7.    Well-developed rote verbal abilities (e.g., single-word reading and spelling), frequently superior to age norms, in the context of notably poor reading comprehension abilities (particularly evident in older children).

8.    High verbosity that is rote and repetitive, with content/meaning disorders of language and deficits in the functional/pragmatic dimensions of language.

9.    Substantial deficits in mechanical arithmetic and reading comprehension relative to strengths in single-word reading and spelling.

10.  Extreme deficits in social perception, social judgment, and social interaction, often leading to eventual social isolation/withdrawal. Easily overwhelmed in novel situations, with a marked tendency toward extreme anxiety, even panic, in such situations. High likelihood of developing internalized forms of psychopathology (e.g., depression) in late childhood and adolescence.

Characteristics Particularly Evident in Younger Children (up to six years)

A.    Delays in reaching all developmental milestones, including acquisition of speech, followed by a late but rapid development of speech and some other verbal abilities (particularly of the rote variety), usually to above-average levels.

B.    Below normal amount of exploratory behavior. Often, an apparent aversion for any type of exploration of new stimuli/situations.

C.    Impaired development of complex psychomotor skills (e.g., climbing, walking).

D.    Avoidance of novelty, and preference for highly familiar objects, situations, and information.

E.    Preference for receiving information in verbal as opposed to visual format.

F.    Relative strengths in simple, stereotyped motor activities (e.g., static steadiness) and in rote verbal memory (e.g., reciting the alphabet).

G.    Deficits in perception and attention in both the visual and tactile domains.

H.    Notably better auditory-verbal memory than visual or tactile memory.

I.    Initial problems in oral-motor praxis, and longstanding, mild difficulties in pronouncing complex, polysyllabic words. Frequently described as "hyperactive" and/or "inattentive."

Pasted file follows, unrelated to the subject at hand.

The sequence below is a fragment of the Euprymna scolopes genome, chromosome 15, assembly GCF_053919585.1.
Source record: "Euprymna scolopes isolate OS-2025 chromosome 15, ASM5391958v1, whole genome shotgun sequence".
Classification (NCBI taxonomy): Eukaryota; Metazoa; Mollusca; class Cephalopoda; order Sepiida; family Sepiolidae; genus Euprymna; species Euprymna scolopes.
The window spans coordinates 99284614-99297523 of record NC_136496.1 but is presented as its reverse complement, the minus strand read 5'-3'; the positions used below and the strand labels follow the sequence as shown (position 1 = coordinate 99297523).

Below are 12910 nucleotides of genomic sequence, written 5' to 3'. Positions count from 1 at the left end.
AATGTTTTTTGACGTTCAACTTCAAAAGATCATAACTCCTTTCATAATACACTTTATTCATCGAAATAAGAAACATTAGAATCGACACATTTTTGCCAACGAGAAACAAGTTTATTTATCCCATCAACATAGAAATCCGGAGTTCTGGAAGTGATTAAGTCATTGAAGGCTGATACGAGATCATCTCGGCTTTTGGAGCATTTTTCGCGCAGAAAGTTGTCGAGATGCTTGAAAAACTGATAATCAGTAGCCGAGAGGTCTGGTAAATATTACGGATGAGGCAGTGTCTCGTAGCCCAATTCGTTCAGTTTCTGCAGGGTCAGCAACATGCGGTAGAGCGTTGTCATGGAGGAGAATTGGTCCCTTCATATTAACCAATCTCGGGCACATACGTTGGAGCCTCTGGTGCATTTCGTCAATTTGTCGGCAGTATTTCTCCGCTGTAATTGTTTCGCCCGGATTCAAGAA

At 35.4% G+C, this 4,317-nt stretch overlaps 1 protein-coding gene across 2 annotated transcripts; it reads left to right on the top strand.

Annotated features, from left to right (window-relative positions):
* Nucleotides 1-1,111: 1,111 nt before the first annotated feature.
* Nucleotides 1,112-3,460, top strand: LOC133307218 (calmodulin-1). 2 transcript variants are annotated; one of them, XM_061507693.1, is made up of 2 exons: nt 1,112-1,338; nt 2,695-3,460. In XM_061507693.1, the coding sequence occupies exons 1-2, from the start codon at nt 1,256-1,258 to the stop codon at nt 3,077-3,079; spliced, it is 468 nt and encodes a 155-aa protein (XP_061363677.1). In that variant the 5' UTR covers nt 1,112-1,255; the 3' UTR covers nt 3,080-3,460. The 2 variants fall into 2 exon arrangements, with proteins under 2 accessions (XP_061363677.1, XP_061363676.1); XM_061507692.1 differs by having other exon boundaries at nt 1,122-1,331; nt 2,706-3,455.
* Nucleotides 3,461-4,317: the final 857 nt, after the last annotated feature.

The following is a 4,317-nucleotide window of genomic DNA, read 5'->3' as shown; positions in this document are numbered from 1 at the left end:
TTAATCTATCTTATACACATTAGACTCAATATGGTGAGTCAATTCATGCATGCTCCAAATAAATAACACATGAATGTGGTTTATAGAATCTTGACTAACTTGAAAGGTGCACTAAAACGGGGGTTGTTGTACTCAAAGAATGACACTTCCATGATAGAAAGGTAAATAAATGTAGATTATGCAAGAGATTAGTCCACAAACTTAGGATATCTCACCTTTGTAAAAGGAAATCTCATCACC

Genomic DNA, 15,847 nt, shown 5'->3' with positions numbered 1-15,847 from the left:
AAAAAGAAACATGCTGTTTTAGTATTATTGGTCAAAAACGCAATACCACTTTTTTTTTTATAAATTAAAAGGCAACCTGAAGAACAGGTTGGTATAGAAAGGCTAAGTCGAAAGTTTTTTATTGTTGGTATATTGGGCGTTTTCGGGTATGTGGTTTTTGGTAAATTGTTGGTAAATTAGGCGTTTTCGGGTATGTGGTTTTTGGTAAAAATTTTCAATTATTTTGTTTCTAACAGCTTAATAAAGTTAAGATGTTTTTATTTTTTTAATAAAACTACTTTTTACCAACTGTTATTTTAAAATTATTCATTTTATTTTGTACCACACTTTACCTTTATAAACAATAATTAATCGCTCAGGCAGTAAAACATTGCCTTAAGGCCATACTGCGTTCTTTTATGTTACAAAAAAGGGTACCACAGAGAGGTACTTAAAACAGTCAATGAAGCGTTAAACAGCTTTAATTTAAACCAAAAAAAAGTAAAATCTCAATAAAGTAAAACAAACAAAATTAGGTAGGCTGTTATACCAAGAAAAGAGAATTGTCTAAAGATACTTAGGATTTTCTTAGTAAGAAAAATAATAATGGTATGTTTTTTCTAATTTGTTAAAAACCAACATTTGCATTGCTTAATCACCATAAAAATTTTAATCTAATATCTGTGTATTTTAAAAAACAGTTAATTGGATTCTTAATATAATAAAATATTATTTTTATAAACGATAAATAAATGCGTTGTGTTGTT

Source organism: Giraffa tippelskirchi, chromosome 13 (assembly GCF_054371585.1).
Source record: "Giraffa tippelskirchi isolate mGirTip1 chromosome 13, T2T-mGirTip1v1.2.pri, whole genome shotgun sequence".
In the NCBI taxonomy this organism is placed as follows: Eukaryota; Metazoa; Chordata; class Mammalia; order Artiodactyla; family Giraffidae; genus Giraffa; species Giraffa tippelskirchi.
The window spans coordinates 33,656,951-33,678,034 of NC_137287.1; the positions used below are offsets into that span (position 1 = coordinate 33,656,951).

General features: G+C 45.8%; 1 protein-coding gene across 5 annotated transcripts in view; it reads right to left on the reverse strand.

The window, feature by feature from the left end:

Characteristics Particularly Evident in Older Children (seven years and above)

A.    Impaired capacity to analyze, organize, and synthesize information, with associated impairments in problem-solving and concept-formation.

B.    Despite high levels of verbosity, there are very evident and significant impairments in language prosody, content, and pragmatics. This is often manifest in the form of "cocktail-party" speech patterns, with high volume of verbal output but relatively little content (meaning) and exceedingly poor psycholinguistic function/pragmatics.

C.    Strengths in single-word reading/recognition and spelling, but substantially worse performance in reading comprehension and mechanical arithmetic.

D.    Very poor handwriting in early school years, often improving to normal levels but only with considerable practice.

E.    Spelling errors predominantly--even, almost exclusively--of the phonetically accurate variety.

F.    Deficient social perception, social judgment, and social interaction.

G.    Poor perception and comprehension/interpretation of facial expressions of emotion, as well as marked deficits in providing non-verbal communication signals.

H.    With advancing years, a tendency to become normoactive and then hypoactive. Problems in "attention" in formal and informal learning environments tend to disappear as the situational stimulus and response demands become more verbal in nature.

Footnote:
The interested reader may wish to compare and contrast the above criteria with those for Asperger's Syndrome contained in ICD-10.